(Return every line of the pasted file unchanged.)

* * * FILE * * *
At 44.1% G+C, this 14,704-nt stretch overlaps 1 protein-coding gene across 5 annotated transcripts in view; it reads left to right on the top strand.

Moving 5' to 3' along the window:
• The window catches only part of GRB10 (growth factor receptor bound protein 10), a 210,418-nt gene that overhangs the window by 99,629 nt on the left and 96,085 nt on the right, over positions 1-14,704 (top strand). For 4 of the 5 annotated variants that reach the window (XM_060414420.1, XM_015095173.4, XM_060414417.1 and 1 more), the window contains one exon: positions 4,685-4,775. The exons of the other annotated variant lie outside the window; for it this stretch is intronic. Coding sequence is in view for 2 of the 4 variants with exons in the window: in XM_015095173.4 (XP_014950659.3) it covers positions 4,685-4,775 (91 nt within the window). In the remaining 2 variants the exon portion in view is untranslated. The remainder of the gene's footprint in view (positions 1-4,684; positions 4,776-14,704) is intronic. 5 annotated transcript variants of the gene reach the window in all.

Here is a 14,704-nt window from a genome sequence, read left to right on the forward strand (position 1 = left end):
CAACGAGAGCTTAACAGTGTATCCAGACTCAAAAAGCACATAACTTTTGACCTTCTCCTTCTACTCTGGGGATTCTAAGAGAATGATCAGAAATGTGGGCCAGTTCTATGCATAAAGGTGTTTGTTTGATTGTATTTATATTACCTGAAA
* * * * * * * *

At 44.1% G+C, this 14,704-nt stretch overlaps 1 protein-coding gene across 5 annotated transcripts in view; it reads left to right on the top strand.

Moving 5' to 3' along the window:
• The window catches only part of GRB10 (growth factor receptor bound protein 10), a 210,418-nt gene that overhangs the window by 99,629 nt on the left and 96,085 nt on the right, over positions 1-14,704 (top strand). For 4 of the 5 annotated variants that reach the window (XM_060414420.1, XM_015095173.4, XM_060414417.1 and 1 more), the window contains one exon: positions 4,685-4,775. The exons of the other annotated variant lie outside the window; for it this stretch is intronic. Coding sequence is in view for 2 of the 4 variants with exons in the window: in XM_015095173.4 (XP_014950659.3) it covers positions 4,685-4,775 (91 nt within the window). In the remaining 2 variants the exon portion in view is untranslated. The remainder of the gene's footprint in view (positions 1-4,684; positions 4,776-14,704) is intronic. 5 annotated transcript variants of the gene reach the window in all.

Here is a 14,704-nt window from a genome sequence, read left to right on the forward strand (position 1 = left end):
CAACGAGAGCTTAACAGTGTATCCAGACTCAAAAAGCACATAACTTTTGACCTTCTCCTTCTACTCTGGGGATTCTAAGAGAATGATCAGAAATGTGGGCCAGTTCTATGCATAAAGGTGTTTGTTTGATTGTATTTATATTACCTGAAA